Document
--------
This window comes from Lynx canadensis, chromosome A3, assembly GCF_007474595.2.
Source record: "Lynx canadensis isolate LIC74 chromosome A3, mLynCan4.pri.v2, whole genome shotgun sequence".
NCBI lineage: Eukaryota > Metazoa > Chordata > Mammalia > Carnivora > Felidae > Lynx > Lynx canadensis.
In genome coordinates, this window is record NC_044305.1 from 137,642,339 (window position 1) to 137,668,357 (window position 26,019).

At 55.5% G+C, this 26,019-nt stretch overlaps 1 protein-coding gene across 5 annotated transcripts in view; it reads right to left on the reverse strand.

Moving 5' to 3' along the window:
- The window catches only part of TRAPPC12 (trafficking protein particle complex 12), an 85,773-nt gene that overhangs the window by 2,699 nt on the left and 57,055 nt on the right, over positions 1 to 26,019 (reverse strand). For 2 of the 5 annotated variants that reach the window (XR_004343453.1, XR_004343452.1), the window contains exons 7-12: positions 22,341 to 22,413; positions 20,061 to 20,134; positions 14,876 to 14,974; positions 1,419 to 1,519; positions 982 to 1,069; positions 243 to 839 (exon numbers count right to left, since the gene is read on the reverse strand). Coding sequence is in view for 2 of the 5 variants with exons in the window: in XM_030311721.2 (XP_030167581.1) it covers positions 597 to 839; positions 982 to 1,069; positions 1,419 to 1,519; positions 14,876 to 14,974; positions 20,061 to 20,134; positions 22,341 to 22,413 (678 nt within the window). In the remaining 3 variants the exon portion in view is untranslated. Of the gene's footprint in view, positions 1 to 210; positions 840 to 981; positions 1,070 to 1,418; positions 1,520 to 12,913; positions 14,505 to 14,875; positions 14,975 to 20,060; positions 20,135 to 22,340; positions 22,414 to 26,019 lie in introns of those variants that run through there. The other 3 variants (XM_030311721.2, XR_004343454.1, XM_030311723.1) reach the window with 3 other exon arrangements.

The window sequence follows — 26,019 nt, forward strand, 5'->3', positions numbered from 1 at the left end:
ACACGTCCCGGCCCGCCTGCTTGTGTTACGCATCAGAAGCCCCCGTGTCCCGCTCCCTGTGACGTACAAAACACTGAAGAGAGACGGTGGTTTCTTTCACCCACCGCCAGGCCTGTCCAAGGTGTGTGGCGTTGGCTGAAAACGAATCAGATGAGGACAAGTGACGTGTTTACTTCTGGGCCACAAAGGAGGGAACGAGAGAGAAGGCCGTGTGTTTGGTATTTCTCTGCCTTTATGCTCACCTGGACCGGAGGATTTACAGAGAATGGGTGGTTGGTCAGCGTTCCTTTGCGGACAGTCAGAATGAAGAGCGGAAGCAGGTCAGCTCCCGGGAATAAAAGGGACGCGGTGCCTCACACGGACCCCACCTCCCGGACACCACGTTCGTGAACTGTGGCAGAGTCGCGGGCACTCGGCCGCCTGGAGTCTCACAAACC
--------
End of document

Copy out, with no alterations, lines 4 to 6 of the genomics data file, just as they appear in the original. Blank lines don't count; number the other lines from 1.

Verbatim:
In genome coordinates, this window is record NC_044305.1 from 137,642,339 (window position 1) to 137,668,357 (window position 26,019).

At 55.5% G+C, this 26,019-nt stretch overlaps 1 protein-coding gene across 5 annotated transcripts in view; it reads right to left on the reverse strand.

Moving 5' to 3' along the window: